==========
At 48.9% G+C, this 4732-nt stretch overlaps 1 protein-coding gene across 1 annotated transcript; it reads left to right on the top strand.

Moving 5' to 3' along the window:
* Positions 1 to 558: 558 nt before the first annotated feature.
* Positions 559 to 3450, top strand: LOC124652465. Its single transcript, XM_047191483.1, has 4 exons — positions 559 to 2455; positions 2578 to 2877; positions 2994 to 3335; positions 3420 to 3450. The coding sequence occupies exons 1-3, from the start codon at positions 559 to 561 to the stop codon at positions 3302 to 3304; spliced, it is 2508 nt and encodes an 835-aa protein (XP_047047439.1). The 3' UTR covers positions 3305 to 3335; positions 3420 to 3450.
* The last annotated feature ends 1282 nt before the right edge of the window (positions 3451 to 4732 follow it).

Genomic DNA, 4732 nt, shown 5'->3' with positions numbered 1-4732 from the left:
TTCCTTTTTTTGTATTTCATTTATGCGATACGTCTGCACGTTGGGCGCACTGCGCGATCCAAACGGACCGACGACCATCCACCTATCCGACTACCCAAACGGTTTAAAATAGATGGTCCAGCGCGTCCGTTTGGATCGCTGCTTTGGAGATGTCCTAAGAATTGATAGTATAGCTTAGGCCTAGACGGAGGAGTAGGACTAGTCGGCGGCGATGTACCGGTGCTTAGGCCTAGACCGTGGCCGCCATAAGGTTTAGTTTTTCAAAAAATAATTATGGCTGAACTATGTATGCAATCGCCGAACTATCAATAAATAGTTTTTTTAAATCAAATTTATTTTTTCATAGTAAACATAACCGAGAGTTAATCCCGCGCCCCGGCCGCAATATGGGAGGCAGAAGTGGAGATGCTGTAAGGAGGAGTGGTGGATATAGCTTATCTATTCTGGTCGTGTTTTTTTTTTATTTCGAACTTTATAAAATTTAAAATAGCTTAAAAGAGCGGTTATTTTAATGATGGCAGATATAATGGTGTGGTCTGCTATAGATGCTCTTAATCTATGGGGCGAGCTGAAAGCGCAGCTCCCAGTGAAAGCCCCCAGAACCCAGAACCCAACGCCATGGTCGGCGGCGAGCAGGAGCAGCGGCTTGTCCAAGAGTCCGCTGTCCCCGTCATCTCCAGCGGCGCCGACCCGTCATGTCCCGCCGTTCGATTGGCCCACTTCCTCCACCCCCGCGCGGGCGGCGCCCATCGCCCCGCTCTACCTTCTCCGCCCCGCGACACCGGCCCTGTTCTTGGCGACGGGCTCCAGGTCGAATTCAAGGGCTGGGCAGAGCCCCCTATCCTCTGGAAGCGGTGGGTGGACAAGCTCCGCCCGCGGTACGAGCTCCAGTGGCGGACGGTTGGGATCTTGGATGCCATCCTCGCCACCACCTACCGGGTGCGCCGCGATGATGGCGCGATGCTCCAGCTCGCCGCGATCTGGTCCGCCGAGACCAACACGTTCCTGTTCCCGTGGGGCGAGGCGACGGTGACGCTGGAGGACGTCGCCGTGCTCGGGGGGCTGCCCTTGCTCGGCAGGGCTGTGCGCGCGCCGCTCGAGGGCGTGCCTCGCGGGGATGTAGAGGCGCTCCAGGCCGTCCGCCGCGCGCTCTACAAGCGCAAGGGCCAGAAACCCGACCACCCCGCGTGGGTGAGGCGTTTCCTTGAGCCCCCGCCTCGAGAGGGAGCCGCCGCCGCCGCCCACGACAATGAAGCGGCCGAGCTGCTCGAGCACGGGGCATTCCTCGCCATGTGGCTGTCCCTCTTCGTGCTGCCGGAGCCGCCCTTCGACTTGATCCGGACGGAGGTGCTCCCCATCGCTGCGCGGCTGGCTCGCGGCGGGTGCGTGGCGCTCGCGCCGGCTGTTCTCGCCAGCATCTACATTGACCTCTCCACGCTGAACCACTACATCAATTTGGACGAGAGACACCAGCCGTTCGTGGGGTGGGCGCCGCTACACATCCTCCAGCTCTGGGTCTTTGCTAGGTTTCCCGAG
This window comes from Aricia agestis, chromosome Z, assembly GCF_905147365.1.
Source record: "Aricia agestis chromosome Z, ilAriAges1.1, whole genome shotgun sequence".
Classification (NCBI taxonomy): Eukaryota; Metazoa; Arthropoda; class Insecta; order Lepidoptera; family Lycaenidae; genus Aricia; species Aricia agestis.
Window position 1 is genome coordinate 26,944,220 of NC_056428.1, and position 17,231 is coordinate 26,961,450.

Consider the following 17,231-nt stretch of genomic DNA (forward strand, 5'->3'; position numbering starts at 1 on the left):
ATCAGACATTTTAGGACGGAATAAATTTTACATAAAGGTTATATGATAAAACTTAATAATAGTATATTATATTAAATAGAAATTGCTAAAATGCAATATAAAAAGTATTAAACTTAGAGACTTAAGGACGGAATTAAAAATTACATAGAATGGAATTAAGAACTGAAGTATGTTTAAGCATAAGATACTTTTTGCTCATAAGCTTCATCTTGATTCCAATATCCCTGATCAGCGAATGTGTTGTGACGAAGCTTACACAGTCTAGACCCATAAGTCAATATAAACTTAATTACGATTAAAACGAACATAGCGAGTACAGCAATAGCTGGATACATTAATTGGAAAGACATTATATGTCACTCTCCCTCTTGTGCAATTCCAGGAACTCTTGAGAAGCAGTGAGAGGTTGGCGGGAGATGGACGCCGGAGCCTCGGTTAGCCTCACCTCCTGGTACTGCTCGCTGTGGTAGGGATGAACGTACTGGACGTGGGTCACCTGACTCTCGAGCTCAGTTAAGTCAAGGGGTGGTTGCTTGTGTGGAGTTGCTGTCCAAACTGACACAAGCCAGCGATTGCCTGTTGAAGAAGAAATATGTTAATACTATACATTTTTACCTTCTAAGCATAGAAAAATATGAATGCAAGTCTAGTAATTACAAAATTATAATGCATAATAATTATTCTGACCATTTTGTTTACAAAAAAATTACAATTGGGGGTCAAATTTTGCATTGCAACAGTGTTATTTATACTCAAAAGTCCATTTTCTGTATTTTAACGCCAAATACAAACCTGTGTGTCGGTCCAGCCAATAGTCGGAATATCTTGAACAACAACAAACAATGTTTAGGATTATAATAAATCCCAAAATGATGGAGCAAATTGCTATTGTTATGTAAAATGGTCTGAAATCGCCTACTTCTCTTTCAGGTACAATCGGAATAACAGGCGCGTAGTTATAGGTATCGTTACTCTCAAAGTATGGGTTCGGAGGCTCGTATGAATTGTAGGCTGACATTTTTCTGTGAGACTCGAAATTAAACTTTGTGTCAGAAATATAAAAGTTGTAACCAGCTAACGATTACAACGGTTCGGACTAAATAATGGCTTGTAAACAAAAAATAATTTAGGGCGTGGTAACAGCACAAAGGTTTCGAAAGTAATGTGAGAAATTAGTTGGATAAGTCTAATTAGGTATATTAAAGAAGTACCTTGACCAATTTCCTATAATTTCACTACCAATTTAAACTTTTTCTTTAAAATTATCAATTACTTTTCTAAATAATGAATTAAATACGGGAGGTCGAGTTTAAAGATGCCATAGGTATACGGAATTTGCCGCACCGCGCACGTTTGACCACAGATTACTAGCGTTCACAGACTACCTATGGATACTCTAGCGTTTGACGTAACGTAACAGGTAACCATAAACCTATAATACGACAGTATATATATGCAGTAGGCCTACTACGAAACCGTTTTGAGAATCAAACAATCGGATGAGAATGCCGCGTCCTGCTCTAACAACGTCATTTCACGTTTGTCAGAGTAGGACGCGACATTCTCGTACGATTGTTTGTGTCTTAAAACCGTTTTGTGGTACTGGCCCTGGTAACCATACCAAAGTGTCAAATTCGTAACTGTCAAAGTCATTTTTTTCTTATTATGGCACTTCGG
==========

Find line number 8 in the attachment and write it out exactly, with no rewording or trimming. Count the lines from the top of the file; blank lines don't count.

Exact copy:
This window comes from Aricia agestis, chromosome Z, assembly GCF_905147365.1.